17 August 2017:

1) Kenny's first paper, A bicategory of decorated cospans, has been published by*Theory and Applications of Categories*. He put a lot of work into this! It looks great in its final form.

2) Nina Otter is visiting me at the Centre for Quantum Technologies - we got some money from the center for her to do this. We're trying to write a quick, short paper on the relation between persistent homology and magnitude homology.

3) I wrote a blog article that starts explaining how our project with Metron is using operads to design networks:

* Complex adaptive system design (part 3).

I'll need to write more to really explain the idea! DARPA is having a seminar on operads on September 14th and they may use some of these blog articles as reading material.

4) And now for the really big news: there will be a workshop on Applied Category Theory at the Lorentz Center in Leiden, the Netherlands, April 23 to May 4, 2018. This is being organized by Bob Coecke, Aleks Kissinger, Martha Lewis and Josh Tan... and our very own Brendan Fong!

They've put together an ambitious program where grad students will join online seminars in January and start doing projects. Nina Otter is helping organize this. This phase will culminate in a few days of sessions at the Lorentz Center, which come right before the actual conference.

At the conference there will be speakers roughly like this:

* Samson Abramsky

* John Baez

* Mikhail Gromov

* Kathryn Hess

* Jean Krivine

* Tom Leinster

* Nicoletta Sabadini

* Mehrnoosh Sadrzadeh

This list is likely to change a bit, so please don't spread it around. (Gromov is such a bigshot that I'll be amazed if he comes, but it would be cool.)

I hope all of you apply when the application opens up, though I can't promise all of you will be accepted. I'll be running one of the seminars, but for my grad students this will be a great chance to learn from someone else and - if you're well-organized - even write a paper. It should be a wonderful experience: I don't think there's ever been a conference that covered such wide-ranging applications of category theory.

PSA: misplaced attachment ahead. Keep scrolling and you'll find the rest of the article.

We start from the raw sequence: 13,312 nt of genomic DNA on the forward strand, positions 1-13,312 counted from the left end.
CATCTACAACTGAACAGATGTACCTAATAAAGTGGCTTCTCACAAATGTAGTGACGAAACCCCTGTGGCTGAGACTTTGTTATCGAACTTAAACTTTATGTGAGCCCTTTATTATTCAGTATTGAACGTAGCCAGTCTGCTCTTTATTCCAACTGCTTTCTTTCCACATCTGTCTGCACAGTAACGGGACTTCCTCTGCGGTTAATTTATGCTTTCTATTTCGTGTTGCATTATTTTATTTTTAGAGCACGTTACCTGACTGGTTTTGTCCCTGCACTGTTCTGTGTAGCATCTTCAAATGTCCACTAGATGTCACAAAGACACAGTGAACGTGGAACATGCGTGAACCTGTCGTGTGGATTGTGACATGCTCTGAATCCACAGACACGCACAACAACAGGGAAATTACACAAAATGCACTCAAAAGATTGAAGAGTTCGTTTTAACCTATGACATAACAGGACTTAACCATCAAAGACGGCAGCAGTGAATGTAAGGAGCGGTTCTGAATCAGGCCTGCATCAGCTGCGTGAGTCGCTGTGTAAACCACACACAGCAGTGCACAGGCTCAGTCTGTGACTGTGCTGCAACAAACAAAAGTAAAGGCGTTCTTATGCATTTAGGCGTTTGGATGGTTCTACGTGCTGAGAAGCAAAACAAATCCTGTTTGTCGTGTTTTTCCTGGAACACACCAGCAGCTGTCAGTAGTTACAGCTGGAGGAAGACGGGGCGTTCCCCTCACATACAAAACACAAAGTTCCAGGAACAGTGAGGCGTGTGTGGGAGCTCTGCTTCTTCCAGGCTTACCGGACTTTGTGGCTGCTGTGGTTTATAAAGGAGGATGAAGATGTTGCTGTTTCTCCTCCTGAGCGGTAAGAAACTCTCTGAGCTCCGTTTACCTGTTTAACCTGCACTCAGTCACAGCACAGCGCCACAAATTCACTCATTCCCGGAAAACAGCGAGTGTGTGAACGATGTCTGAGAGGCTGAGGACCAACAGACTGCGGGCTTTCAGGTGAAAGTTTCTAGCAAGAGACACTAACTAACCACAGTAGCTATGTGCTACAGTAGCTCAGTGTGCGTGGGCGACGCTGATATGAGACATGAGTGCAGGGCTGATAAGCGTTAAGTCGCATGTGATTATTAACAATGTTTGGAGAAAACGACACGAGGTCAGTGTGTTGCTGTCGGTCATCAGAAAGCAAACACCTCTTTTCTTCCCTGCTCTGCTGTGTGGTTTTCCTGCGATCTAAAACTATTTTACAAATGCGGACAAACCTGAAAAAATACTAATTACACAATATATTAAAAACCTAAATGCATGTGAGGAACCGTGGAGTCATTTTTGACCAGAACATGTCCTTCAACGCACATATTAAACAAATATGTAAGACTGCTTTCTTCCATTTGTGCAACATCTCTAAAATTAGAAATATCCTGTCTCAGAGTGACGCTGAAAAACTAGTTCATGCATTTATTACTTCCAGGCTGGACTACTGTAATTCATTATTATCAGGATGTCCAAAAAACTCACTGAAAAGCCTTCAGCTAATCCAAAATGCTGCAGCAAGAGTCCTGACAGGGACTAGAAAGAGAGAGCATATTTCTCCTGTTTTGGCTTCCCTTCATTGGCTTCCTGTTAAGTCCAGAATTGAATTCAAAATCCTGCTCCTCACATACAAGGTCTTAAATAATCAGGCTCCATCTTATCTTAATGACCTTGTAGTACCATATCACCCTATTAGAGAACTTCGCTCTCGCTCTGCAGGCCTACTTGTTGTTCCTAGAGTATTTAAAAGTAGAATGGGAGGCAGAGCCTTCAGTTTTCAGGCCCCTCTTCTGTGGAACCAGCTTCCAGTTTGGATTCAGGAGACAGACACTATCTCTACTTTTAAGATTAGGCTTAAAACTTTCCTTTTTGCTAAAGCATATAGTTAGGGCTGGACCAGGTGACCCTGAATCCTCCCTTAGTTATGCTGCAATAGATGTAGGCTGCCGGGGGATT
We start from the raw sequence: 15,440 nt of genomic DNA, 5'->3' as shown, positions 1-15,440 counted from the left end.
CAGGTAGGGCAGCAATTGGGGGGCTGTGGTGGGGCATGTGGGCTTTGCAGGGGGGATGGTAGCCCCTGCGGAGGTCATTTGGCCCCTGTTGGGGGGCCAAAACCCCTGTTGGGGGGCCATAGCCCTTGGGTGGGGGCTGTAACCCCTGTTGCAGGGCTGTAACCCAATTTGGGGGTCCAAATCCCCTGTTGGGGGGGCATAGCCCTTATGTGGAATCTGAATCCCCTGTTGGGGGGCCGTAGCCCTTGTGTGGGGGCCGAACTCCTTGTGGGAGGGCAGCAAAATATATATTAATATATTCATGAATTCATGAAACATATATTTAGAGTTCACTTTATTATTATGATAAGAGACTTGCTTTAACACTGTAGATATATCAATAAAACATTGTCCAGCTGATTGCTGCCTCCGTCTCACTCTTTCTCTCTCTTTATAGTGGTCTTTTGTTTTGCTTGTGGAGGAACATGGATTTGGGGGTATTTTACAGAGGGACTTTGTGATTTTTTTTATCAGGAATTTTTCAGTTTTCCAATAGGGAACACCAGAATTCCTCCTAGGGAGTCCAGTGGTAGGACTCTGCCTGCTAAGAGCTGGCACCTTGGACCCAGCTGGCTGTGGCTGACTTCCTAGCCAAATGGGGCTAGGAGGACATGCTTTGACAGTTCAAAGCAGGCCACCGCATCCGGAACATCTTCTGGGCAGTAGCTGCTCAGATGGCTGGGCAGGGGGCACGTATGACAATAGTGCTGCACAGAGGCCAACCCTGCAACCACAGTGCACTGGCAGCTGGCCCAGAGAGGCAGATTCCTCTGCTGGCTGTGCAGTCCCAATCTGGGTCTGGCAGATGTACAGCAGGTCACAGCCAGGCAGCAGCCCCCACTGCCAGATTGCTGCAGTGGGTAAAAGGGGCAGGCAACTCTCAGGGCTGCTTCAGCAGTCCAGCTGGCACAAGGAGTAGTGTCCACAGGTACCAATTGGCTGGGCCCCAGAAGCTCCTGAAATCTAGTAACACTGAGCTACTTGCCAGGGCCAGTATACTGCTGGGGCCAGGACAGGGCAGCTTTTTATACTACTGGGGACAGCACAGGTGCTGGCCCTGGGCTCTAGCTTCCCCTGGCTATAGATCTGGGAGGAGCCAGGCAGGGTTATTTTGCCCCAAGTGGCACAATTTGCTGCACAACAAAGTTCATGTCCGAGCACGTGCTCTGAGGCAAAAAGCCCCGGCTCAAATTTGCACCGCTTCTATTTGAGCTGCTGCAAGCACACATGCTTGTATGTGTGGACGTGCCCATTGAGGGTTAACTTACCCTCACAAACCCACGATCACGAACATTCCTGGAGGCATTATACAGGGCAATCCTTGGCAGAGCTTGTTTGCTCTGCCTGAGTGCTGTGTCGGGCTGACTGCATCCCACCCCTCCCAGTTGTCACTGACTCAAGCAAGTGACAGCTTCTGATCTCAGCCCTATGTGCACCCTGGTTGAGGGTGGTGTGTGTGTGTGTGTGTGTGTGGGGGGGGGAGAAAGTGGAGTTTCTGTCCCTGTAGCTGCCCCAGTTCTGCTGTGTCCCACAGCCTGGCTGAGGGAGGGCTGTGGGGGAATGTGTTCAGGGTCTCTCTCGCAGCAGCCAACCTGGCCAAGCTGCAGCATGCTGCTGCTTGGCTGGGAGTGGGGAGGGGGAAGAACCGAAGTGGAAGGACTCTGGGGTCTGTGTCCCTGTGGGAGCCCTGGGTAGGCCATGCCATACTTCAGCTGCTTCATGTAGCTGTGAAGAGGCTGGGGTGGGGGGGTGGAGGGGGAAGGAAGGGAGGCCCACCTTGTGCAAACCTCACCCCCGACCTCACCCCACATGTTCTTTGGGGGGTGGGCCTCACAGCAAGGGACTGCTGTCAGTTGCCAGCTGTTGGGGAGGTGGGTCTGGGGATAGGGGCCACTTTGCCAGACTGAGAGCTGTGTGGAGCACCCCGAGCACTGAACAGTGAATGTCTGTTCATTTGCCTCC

Now I'm supposed to apply for an NSF grant to help pay for US grad students to attend this conference. Brendan should keep pestering me to actually do this.

There's a bit more information on the conference below. I imagine some of this is tentative.

1) Kenny's first paper, A bicategory of decorated cospans, has been published by

2) Nina Otter is visiting me at the Centre for Quantum Technologies - we got some money from the center for her to do this. We're trying to write a quick, short paper on the relation between persistent homology and magnitude homology.

3) I wrote a blog article that starts explaining how our project with Metron is using operads to design networks:

* Complex adaptive system design (part 3).

I'll need to write more to really explain the idea! DARPA is having a seminar on operads on September 14th and they may use some of these blog articles as reading material.

4) And now for the really big news: there will be a workshop on Applied Category Theory at the Lorentz Center in Leiden, the Netherlands, April 23 to May 4, 2018. This is being organized by Bob Coecke, Aleks Kissinger, Martha Lewis and Josh Tan... and our very own Brendan Fong!

They've put together an ambitious program where grad students will join online seminars in January and start doing projects. Nina Otter is helping organize this. This phase will culminate in a few days of sessions at the Lorentz Center, which come right before the actual conference.

At the conference there will be speakers roughly like this:

* Samson Abramsky

* John Baez

* Mikhail Gromov

* Kathryn Hess

* Jean Krivine

* Tom Leinster

* Nicoletta Sabadini

* Mehrnoosh Sadrzadeh

This list is likely to change a bit, so please don't spread it around. (Gromov is such a bigshot that I'll be amazed if he comes, but it would be cool.)

I hope all of you apply when the application opens up, though I can't promise all of you will be accepted. I'll be running one of the seminars, but for my grad students this will be a great chance to learn from someone else and - if you're well-organized - even write a paper. It should be a wonderful experience: I don't think there's ever been a conference that covered such wide-ranging applications of category theory.

Now I'm supposed to apply for an NSF grant to help pay for US grad students to attend this conference. Brendan should keep pestering me to actually do this.

There's a bit more information on the conference below. I imagine some of this is tentative.